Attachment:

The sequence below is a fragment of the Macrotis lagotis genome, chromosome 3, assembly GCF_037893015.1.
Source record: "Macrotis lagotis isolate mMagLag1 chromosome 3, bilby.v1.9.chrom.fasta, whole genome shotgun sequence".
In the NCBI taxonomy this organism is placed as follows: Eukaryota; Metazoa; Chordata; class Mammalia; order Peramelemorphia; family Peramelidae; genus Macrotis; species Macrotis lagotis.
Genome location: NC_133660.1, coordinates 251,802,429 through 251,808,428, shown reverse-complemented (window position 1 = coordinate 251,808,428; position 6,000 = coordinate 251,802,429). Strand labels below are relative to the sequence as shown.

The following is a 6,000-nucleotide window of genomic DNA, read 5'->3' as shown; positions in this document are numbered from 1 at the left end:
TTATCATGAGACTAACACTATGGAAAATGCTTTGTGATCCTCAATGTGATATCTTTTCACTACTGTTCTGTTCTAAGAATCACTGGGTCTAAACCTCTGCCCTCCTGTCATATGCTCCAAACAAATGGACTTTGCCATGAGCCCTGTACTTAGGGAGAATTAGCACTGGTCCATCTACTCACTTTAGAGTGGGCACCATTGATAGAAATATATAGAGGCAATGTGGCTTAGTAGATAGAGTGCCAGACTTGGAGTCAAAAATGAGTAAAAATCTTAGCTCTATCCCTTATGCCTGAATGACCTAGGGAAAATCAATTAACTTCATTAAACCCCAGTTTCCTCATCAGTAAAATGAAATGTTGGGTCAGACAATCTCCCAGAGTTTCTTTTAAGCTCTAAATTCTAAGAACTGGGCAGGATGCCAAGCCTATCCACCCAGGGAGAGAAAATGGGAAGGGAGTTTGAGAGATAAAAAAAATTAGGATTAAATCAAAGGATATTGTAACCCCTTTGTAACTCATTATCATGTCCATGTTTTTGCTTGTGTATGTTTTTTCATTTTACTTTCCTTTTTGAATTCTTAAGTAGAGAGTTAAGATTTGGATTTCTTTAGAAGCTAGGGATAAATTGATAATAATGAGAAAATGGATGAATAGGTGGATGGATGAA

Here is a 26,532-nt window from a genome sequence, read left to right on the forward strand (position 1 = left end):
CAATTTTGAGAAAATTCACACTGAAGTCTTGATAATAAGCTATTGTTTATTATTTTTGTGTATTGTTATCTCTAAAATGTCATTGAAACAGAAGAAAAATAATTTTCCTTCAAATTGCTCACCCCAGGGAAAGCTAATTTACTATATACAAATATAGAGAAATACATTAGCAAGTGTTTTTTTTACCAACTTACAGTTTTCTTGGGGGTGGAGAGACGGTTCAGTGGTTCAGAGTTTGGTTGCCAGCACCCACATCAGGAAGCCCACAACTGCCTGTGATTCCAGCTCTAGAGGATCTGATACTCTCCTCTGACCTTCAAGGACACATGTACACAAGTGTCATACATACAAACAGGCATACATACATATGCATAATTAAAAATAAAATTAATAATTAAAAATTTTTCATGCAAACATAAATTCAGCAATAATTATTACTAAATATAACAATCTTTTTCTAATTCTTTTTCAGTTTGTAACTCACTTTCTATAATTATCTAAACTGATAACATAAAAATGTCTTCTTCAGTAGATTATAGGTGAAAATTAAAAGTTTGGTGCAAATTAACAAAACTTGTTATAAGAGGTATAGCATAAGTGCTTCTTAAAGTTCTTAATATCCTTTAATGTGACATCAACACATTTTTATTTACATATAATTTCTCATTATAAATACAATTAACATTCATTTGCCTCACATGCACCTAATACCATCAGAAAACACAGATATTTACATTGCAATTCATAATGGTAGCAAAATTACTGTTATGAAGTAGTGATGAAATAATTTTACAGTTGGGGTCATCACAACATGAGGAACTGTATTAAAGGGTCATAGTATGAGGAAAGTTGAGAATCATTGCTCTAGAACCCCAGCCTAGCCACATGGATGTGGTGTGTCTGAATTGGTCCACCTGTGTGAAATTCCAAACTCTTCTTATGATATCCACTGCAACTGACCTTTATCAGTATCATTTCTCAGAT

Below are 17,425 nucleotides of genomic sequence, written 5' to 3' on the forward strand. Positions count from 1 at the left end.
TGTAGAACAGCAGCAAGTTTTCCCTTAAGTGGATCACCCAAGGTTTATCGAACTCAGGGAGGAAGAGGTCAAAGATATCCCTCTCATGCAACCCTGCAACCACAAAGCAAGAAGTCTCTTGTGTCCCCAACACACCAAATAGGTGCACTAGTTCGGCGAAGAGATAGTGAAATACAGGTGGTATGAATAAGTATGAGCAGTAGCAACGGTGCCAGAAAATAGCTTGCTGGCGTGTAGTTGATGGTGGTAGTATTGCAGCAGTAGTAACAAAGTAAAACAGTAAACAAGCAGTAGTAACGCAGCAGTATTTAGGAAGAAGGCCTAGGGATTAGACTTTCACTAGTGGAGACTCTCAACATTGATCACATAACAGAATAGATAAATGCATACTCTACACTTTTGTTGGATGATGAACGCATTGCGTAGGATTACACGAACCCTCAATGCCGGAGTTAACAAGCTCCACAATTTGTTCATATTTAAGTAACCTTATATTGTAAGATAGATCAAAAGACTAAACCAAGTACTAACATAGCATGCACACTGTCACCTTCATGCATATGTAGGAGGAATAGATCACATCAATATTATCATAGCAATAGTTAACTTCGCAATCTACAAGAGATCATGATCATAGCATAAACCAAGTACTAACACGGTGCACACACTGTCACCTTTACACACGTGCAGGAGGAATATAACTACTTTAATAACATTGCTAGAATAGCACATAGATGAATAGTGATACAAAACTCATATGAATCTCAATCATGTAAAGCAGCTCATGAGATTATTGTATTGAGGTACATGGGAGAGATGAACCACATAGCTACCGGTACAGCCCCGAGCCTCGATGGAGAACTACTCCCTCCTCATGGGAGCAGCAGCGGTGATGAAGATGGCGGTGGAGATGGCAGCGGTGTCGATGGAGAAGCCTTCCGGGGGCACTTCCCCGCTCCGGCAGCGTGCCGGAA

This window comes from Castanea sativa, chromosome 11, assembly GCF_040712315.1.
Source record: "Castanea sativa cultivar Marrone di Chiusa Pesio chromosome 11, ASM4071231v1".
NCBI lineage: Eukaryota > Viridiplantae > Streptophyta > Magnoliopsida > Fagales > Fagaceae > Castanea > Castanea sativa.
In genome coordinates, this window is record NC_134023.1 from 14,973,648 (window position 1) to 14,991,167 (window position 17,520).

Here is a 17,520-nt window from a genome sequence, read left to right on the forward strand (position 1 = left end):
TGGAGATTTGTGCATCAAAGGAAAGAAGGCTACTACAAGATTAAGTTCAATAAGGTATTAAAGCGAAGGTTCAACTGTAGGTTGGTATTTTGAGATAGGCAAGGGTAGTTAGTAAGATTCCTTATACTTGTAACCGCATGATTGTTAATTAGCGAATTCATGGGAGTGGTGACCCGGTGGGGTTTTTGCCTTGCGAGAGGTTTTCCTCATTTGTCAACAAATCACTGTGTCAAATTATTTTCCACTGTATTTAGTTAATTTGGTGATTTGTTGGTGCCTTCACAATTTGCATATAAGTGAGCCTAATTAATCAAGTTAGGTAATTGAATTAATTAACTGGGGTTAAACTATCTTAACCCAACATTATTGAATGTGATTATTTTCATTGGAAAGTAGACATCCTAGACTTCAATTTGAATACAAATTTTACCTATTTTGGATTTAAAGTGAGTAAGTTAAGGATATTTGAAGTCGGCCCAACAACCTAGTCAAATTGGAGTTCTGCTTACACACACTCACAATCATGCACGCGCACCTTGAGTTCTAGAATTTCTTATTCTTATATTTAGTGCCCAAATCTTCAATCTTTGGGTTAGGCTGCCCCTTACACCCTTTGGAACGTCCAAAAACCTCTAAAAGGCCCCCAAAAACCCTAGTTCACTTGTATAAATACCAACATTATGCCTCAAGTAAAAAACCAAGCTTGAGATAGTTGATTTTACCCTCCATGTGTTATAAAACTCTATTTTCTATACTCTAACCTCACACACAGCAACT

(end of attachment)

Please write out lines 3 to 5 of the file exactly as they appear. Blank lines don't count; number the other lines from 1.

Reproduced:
In the NCBI taxonomy this organism is placed as follows: Eukaryota; Metazoa; Chordata; class Mammalia; order Peramelemorphia; family Peramelidae; genus Macrotis; species Macrotis lagotis.
Genome location: NC_133660.1, coordinates 251,802,429 through 251,808,428, shown reverse-complemented (window position 1 = coordinate 251,808,428; position 6,000 = coordinate 251,802,429). Strand labels below are relative to the sequence as shown.

The following is a 6,000-nucleotide window of genomic DNA, read 5'->3' as shown; positions in this document are numbered from 1 at the left end: